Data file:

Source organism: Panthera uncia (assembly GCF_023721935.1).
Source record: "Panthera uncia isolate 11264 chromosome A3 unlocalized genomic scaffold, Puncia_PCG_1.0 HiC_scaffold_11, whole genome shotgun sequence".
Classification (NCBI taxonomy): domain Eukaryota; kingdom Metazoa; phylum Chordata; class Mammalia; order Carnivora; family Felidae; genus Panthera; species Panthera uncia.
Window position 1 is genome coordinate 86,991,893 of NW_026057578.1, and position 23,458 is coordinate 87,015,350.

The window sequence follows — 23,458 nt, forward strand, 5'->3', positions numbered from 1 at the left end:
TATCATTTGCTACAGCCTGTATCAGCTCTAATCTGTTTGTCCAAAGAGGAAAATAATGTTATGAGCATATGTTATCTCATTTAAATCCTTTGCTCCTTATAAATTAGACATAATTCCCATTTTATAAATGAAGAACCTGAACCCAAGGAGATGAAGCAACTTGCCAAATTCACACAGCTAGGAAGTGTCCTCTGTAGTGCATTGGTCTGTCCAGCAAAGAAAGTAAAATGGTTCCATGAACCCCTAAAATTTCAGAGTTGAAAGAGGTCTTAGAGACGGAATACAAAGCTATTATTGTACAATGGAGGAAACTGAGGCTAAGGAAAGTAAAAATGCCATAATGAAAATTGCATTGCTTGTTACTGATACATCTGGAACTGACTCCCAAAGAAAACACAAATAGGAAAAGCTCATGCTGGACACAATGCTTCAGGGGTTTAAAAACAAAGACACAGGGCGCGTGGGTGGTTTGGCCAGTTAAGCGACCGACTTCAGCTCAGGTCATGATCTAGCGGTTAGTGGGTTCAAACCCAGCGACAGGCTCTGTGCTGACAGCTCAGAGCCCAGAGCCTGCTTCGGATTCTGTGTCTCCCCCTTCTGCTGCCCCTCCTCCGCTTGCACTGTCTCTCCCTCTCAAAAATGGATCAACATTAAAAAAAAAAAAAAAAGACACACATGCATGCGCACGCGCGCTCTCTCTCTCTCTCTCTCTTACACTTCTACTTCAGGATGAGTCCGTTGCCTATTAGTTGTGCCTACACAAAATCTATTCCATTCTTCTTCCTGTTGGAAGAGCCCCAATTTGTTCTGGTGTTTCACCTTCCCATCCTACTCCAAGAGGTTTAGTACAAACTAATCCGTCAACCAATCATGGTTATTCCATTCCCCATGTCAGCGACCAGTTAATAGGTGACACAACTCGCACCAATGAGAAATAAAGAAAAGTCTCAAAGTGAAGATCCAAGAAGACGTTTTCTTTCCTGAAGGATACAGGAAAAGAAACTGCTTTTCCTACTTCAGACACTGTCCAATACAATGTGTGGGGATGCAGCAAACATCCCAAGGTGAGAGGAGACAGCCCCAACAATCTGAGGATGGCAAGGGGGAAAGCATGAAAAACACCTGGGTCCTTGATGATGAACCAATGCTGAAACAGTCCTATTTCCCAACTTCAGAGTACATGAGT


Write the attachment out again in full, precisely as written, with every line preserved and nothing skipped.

Source organism: Panthera uncia (assembly GCF_023721935.1).
Source record: "Panthera uncia isolate 11264 chromosome A3 unlocalized genomic scaffold, Puncia_PCG_1.0 HiC_scaffold_11, whole genome shotgun sequence".
Classification (NCBI taxonomy): domain Eukaryota; kingdom Metazoa; phylum Chordata; class Mammalia; order Carnivora; family Felidae; genus Panthera; species Panthera uncia.
Window position 1 is genome coordinate 86,991,893 of NW_026057578.1, and position 23,458 is coordinate 87,015,350.

The window sequence follows — 23,458 nt, forward strand, 5'->3', positions numbered from 1 at the left end:
TATCATTTGCTACAGCCTGTATCAGCTCTAATCTGTTTGTCCAAAGAGGAAAATAATGTTATGAGCATATGTTATCTCATTTAAATCCTTTGCTCCTTATAAATTAGACATAATTCCCATTTTATAAATGAAGAACCTGAACCCAAGGAGATGAAGCAACTTGCCAAATTCACACAGCTAGGAAGTGTCCTCTGTAGTGCATTGGTCTGTCCAGCAAAGAAAGTAAAATGGTTCCATGAACCCCTAAAATTTCAGAGTTGAAAGAGGTCTTAGAGACGGAATACAAAGCTATTATTGTACAATGGAGGAAACTGAGGCTAAGGAAAGTAAAAATGCCATAATGAAAATTGCATTGCTTGTTACTGATACATCTGGAACTGACTCCCAAAGAAAACACAAATAGGAAAAGCTCATGCTGGACACAATGCTTCAGGGGTTTAAAAACAAAGACACAGGGCGCGTGGGTGGTTTGGCCAGTTAAGCGACCGACTTCAGCTCAGGTCATGATCTAGCGGTTAGTGGGTTCAAACCCAGCGACAGGCTCTGTGCTGACAGCTCAGAGCCCAGAGCCTGCTTCGGATTCTGTGTCTCCCCCTTCTGCTGCCCCTCCTCCGCTTGCACTGTCTCTCCCTCTCAAAAATGGATCAACATTAAAAAAAAAAAAAAAAGACACACATGCATGCGCACGCGCGCTCTCTCTCTCTCTCTCTCTTACACTTCTACTTCAGGATGAGTCCGTTGCCTATTAGTTGTGCCTACACAAAATCTATTCCATTCTTCTTCCTGTTGGAAGAGCCCCAATTTGTTCTGGTGTTTCACCTTCCCATCCTACTCCAAGAGGTTTAGTACAAACTAATCCGTCAACCAATCATGGTTATTCCATTCCCCATGTCAGCGACCAGTTAATAGGTGACACAACTCGCACCAATGAGAAATAAAGAAAAGTCTCAAAGTGAAGATCCAAGAAGACGTTTTCTTTCCTGAAGGATACAGGAAAAGAAACTGCTTTTCCTACTTCAGACACTGTCCAATACAATGTGTGGGGATGCAGCAAACATCCCAAGGTGAGAGGAGACAGCCCCAACAATCTGAGGATGGCAAGGGGGAAAGCATGAAAAACACCTGGGTCCTTGATGATGAACCAATGCTGAAACAGTCCTATTTCCCAACTTCAGAGTACATGAGT